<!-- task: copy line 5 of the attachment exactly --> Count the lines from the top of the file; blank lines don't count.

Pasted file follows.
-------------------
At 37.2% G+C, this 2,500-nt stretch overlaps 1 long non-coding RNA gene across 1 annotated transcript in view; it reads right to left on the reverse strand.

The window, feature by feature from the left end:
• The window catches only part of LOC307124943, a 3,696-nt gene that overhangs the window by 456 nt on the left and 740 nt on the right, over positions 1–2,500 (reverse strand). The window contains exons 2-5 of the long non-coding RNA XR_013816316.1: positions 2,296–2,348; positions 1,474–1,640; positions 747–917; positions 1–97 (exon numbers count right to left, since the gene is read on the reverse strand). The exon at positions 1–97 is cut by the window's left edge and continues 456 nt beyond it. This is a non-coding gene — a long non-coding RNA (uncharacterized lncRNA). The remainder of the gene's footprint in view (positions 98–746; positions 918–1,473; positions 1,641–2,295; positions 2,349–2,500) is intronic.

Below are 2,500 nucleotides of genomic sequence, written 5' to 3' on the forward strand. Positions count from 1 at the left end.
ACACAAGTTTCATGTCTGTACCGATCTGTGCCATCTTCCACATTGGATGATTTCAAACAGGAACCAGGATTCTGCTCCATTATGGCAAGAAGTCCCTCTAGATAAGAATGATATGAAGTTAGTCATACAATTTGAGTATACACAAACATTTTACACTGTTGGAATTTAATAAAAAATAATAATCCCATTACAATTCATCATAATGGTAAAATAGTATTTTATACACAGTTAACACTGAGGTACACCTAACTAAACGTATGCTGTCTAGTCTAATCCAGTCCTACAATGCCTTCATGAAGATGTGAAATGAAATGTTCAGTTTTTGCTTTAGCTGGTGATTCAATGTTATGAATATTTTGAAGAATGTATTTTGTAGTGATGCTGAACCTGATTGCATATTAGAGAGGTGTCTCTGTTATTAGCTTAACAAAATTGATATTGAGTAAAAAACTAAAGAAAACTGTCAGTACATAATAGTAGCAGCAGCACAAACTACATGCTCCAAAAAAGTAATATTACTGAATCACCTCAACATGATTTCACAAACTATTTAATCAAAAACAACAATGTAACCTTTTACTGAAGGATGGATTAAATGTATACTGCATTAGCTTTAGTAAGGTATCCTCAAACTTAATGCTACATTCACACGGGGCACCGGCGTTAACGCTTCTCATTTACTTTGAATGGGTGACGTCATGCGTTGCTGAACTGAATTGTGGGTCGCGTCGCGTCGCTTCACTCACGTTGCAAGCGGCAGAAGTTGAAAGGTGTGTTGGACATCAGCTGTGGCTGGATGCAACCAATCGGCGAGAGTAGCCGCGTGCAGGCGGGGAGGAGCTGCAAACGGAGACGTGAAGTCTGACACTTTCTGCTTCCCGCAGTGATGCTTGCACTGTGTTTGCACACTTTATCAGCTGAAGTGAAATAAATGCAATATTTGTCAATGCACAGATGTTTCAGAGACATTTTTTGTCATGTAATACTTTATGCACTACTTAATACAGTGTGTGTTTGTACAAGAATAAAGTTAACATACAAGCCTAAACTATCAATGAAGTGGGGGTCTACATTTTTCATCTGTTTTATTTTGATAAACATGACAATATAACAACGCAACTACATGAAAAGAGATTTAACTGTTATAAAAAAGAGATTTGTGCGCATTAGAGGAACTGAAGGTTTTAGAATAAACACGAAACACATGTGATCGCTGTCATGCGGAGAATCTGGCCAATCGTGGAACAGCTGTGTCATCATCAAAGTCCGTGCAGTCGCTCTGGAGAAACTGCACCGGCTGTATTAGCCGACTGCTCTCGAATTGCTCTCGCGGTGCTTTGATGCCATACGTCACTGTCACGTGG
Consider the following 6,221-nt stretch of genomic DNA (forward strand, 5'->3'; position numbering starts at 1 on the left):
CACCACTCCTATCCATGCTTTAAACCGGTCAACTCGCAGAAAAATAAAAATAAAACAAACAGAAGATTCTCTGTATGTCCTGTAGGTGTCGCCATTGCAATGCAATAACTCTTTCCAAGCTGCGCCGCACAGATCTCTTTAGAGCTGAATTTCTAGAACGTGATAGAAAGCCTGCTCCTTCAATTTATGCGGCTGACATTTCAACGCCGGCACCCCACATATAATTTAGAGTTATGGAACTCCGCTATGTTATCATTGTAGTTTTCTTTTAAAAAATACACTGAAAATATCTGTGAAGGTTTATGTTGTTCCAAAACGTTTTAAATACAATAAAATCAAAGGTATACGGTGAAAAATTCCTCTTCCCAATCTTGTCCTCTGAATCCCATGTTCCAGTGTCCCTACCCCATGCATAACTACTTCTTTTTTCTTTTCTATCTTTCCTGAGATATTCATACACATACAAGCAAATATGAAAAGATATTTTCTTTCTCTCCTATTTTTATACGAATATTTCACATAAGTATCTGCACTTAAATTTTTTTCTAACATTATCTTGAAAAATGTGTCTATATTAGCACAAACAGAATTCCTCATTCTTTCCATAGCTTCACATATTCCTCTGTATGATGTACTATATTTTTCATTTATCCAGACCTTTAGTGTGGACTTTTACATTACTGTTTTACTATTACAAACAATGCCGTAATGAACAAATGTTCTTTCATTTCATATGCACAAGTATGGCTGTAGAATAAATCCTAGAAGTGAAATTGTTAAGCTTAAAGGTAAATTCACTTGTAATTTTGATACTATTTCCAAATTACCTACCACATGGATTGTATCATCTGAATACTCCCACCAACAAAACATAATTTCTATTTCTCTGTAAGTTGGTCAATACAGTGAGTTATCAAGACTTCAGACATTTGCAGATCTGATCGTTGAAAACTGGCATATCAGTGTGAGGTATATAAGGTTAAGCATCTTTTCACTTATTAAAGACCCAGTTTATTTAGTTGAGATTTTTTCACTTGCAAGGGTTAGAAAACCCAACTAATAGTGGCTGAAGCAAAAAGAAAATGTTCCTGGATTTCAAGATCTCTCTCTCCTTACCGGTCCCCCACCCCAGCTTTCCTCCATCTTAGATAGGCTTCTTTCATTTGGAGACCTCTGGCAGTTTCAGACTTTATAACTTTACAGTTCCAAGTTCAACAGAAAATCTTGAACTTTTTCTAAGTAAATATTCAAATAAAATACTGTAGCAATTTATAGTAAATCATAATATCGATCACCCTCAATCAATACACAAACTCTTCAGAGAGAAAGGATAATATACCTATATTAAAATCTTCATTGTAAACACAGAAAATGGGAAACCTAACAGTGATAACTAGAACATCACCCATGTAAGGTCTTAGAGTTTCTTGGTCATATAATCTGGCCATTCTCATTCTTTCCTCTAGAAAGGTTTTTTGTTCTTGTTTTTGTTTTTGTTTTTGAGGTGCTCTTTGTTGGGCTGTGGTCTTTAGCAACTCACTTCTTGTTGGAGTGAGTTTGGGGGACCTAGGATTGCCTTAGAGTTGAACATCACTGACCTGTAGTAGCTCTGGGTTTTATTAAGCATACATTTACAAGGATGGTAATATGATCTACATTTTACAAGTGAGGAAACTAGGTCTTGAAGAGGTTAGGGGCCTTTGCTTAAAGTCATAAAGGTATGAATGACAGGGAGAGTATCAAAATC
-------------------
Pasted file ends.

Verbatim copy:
ACACAAGTTTCATGTCTGTACCGATCTGTGCCATCTTCCACATTGGATGATTTCAAACAGGAACCAGGATTCTGCTCCATTATGGCAAGAAGTCCCTCTAGATAAGAATGATATGAAGTTAGTCATACAATTTGAGTATACACAAACATTTTACACTGTTGGAATTTAATAAAAAATAATAATCCCATTACAATTCATCATAATGGTAAAATAGTATTTTATACACAGTTAACACTGAGGTACACCTAACTAAACGTATGCTGTCTAGTCTAATCCAGTCCTACAATGCCTTCATGAAGATGTGAAATGAAATGTTCAGTTTTTGCTTTAGCTGGTGATTCAATGTTATGAATATTTTGAAGAATGTATTTTGTAGTGATGCTGAACCTGATTGCATATTAGAGAGGTGTCTCTGTTATTAGCTTAACAAAATTGATATTGAGTAAAAAACTAAAGAAAACTGTCAGTACATAATAGTAGCAGCAGCACAAACTACATGCTCCAAAAAAGTAATATTACTGAATCACCTCAACATGATTTCACAAACTATTTAATCAAAAACAACAATGTAACCTTTTACTGAAGGATGGATTAAATGTATACTGCATTAGCTTTAGTAAGGTATCCTCAAACTTAATGCTACATTCACACGGGGCACCGGCGTTAACGCTTCTCATTTACTTTGAATGGGTGACGTCATGCGTTGCTGAACTGAATTGTGGGTCGCGTCGCGTCGCTTCACTCACGTTGCAAGCGGCAGAAGTTGAAAGGTGTGTTGGACATCAGCTGTGGCTGGATGCAACCAATCGGCGAGAGTAGCCGCGTGCAGGCGGGGAGGAGCTGCAAACGGAGACGTGAAGTCTGACACTTTCTGCTTCCCGCAGTGATGCTTGCACTGTGTTTGCACACTTTATCAGCTGAAGTGAAATAAATGCAATATTTGTCAATGCACAGATGTTTCAGAGACATTTTTTGTCATGTAATACTTTATGCACTACTTAATACAGTGTGTGTTTGTACAAGAATAAAGTTAACATACAAGCCTAAACTATCAATGAAGTGGGGGTCTACATTTTTCATCTGTTTTATTTTGATAAACATGACAATATAACAACGCAACTACATGAAAAGAGATTTAACTGTTATAAAAAAGAGATTTGTGCGCATTAGAGGAACTGAAGGTTTTAGAATAAACACGAAACACATGTGATCGCTGTCATGCGGAGAATCTGGCCAATCGTGGAACAGCTGTGTCATCATCAAAGTCCGTGCAGTCGCTCTGGAGAAACTGCACCGGCTGTATTAGCCGACTGCTCTCGAATTGCTCTCGCGGTGCTTTGATGCCATACGTCACTGTCACGTGG